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Presidential Spotlight: President Jerome Gilbert

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Marshall President Jerry Gilbert speaks at a meet-and-greet in December 2015.

Marshall President Jerry Gilbert speaks at a meet-and-greet in December 2015.

Rick Haye

Rick Haye

Marshall President Jerry Gilbert speaks at a meet-and-greet in December 2015.

Hannah Swartz, For the Parthenon

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Editor’s note: Jerome “Jerry” Gilbert, 62, is the president of Marshall University. Gilbert has a bachelor’s degree in biological engineering from Mississippi State University and a doctorate in biomedical engineering from Duke University. He assumed the presidency in January 2016. He and his wife Leigh have been married for 35 years and are the parents of three children, Caroline, Sallie and Peter. They have one granddaughter, Eliza. Reporter Hannah Swartz recently interviewed Gilbert using the Marcel Proust/Vanity Fair magazine format, which is designed to reveal the personal side of newsmakers.

Q: What is your idea of perfect happiness?

A: That’s probably one of the more difficult questions on the list. I think to be at peace with yourself and your family, however you define that family, and to have sufficient resources to have a comfortable lifestyle—not necessary an excessive lifestyle. To have meaningful relationships with individuals, either friends or loved ones. And to have some sense of purpose and belonging.

Q: What is your greatest fear?

A: I don’t have many fears. At one time, I had the fear that I might die before my children got out of high school and I’ve gone well beyond that. Not for myself, but for them. Because I didn’t want them to not have both parents in the picture to get them through their adolescent stages. I guess my biggest fear now is that something would happen to my children or grandchild. I don’t have a fear of anything happening to me because I feel like I’m at the point where, really, I’ve gone beyond all those fears of things that could personally happen to me. So, I don’t think I have any real fears.

Q: What is the trait you most deplore in yourself?

A: I guess my forgetfulness. Sometimes it’s not exactly on purpose, but I could avoid it. It’s a little bit of laziness, I guess. Particularly when I’m interfacing with my wife and she reminds me that I should have told her something and I think to myself, “I probably should have.”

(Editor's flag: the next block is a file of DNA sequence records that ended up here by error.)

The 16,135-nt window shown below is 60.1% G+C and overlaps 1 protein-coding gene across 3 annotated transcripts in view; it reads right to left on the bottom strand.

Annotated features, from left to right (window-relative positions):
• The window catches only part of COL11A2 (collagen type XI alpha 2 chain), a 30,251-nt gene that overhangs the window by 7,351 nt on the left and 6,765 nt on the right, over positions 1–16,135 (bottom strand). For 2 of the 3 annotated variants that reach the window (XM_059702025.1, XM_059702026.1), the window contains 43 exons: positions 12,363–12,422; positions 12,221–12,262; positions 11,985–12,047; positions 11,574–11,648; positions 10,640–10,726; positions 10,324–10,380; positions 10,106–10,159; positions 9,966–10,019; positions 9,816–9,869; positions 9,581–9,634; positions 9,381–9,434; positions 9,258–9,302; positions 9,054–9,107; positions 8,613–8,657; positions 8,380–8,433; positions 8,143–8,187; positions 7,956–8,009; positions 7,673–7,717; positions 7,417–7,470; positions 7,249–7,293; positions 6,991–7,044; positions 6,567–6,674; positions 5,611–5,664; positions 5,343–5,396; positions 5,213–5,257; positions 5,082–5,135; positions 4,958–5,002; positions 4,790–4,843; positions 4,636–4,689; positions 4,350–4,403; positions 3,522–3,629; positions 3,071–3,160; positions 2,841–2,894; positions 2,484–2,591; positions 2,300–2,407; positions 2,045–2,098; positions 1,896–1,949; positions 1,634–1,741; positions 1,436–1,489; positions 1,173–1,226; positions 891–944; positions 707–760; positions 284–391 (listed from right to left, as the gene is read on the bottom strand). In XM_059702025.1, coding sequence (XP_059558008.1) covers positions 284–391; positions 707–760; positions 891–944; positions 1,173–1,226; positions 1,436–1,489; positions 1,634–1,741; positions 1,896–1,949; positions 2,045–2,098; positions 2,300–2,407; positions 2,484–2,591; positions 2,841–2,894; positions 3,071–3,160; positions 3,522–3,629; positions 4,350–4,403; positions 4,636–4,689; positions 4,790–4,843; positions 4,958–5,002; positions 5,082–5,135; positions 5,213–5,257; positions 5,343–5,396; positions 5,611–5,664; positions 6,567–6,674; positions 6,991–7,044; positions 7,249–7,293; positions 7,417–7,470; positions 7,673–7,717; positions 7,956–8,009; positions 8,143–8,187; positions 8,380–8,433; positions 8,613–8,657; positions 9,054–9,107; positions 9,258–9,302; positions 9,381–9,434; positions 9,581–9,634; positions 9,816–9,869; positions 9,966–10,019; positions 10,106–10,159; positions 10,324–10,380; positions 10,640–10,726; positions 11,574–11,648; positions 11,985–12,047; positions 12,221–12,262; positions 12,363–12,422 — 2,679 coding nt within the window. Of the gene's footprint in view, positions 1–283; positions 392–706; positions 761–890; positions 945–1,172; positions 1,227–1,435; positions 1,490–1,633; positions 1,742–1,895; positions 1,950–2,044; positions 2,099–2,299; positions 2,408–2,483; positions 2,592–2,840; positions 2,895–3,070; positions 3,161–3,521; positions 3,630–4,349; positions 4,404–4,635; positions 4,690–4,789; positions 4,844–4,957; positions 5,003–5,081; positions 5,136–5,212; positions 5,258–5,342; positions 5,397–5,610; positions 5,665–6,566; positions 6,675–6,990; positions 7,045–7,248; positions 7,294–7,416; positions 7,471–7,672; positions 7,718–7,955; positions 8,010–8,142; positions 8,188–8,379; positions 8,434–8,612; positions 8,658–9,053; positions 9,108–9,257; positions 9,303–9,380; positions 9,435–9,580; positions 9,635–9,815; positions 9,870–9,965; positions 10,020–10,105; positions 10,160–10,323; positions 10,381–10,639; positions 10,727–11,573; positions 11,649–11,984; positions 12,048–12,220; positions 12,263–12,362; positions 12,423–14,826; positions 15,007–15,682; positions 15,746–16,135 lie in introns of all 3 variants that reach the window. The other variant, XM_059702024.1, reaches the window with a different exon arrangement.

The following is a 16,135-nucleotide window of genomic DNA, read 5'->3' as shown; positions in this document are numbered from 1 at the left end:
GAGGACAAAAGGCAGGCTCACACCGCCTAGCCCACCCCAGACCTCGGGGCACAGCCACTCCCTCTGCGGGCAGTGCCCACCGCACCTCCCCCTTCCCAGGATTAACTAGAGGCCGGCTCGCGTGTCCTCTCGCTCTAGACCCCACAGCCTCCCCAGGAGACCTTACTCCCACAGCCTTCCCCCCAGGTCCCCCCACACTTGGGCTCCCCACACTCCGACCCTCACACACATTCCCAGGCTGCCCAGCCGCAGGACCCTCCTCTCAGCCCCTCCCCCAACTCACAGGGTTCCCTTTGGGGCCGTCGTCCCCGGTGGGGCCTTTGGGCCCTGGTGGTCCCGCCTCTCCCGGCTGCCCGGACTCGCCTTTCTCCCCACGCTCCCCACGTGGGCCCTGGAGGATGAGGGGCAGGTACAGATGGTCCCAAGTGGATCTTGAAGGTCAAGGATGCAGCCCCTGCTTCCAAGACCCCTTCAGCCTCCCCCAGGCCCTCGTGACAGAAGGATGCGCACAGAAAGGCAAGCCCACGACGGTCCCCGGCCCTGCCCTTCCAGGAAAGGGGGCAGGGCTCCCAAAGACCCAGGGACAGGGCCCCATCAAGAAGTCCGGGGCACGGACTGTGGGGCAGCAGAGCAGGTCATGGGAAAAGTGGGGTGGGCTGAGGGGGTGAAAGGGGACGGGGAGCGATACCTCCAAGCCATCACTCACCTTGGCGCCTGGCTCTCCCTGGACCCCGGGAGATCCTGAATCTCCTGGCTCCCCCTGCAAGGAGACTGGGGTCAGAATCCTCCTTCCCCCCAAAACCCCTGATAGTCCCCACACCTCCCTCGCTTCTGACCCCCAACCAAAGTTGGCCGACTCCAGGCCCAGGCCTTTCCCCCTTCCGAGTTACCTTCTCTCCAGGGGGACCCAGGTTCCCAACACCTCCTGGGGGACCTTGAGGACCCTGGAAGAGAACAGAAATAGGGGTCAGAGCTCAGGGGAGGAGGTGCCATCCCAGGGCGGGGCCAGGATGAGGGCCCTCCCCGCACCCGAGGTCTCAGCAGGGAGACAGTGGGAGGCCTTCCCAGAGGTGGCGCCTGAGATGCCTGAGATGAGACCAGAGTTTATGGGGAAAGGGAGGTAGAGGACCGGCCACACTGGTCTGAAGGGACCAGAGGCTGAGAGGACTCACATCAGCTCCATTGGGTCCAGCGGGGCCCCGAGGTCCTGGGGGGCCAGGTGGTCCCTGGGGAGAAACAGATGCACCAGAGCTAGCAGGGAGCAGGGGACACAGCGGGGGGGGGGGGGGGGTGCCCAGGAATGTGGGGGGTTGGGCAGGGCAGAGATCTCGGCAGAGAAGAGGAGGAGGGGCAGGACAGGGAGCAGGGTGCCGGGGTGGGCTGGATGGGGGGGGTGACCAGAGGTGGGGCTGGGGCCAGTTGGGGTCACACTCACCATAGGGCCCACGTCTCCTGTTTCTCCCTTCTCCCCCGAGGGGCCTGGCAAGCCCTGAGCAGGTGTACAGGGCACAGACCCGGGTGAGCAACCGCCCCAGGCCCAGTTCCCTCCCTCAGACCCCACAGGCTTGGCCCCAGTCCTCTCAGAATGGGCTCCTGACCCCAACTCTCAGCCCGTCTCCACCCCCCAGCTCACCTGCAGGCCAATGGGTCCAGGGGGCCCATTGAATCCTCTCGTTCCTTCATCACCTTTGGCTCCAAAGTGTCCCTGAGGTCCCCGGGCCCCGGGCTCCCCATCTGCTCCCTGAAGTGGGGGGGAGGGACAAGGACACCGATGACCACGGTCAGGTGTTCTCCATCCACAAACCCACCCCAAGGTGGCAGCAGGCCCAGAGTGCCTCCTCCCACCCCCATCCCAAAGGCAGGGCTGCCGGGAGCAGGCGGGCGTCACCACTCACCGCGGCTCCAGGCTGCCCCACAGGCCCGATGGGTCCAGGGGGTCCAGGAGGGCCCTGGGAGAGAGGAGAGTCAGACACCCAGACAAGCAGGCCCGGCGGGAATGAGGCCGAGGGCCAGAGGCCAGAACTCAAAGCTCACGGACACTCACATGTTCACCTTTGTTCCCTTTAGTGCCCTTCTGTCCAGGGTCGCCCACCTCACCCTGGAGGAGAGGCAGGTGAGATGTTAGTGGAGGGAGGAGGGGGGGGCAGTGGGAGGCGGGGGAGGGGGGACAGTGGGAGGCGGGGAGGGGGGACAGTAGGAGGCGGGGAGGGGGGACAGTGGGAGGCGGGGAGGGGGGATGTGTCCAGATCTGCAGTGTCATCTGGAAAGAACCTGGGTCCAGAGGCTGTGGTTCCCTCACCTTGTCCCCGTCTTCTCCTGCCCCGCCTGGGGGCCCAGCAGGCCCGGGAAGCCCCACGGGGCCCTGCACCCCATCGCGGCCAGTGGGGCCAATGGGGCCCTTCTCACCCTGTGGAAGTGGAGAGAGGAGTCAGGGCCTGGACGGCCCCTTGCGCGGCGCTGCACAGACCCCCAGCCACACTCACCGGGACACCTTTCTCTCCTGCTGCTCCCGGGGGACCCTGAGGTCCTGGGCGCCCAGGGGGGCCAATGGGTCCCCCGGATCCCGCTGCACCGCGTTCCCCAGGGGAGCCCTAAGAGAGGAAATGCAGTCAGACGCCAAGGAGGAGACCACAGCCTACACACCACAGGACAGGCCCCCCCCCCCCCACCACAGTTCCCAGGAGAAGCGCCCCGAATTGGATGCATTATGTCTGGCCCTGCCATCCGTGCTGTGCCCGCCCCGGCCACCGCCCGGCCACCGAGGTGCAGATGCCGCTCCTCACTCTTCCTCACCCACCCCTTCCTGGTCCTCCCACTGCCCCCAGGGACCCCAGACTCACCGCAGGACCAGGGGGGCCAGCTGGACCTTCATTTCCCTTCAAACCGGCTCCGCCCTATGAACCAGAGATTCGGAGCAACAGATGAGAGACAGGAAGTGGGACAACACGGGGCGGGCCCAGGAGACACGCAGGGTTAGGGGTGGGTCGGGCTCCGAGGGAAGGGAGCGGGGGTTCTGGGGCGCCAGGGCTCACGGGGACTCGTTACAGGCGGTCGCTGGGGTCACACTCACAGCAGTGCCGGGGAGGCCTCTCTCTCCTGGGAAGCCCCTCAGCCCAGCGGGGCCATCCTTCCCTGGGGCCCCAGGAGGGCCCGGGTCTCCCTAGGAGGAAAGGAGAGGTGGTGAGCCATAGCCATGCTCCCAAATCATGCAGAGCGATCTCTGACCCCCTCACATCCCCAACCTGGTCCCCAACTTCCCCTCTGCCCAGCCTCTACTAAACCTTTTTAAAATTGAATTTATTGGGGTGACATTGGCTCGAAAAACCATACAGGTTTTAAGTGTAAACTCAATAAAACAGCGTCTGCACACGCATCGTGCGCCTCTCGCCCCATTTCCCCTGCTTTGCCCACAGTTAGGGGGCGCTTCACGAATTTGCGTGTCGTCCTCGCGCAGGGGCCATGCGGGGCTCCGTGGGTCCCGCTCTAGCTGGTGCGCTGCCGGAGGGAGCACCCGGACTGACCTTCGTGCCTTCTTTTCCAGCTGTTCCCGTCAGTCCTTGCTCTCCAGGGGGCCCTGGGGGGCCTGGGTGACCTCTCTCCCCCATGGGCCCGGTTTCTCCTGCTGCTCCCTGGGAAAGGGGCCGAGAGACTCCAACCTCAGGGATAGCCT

Q: What is the trait you most deplore in others?

A: Easy—dishonesty.

Q: Which living person do you most admire?

A: Probably my mother who is 96 years old. She has lived a long life by herself—my father died early. But she has been very supportive of everyone, emotionally, and has never been judgmental of anyone. Although she may disagree, she has never criticized unjustly or anything like that. She is a very kind and forgiving person.

Q: What is your greatest extravagance?

A: I guess it’s all relative to what the extravagance would be. Probably money spent on quality food. Organic food for instance versus normal food. I think most people would call that an extravagance. I don’t necessarily call it an extravagance but I think most people would call it an extravagance—that is, spending extra money for quality food. Same with dining at a restaurant. It’s probably extravagant to go to some of the restaurants.

Q: What is your current state of mind?

A: My current, this morning state of mind is I’m trying to get over a cold, so I’m really bothered by some stuffiness in my ears and I’m having some issues as the result of it—minor irritation. In general, if I look at a longer-term state of mind, I am very content with who I am and where I am.

Q: What do you consider the most overrated virtue?

A: Blind loyalty.

Q: On what occasion do you lie?

A: Never.

Q: What do you most dislike about your appearance?

A: I guess the sagginess that has come with old age and the lack of hair on the top of my head. I’m not terribly vain. I think all of us are a little bit, but not terribly.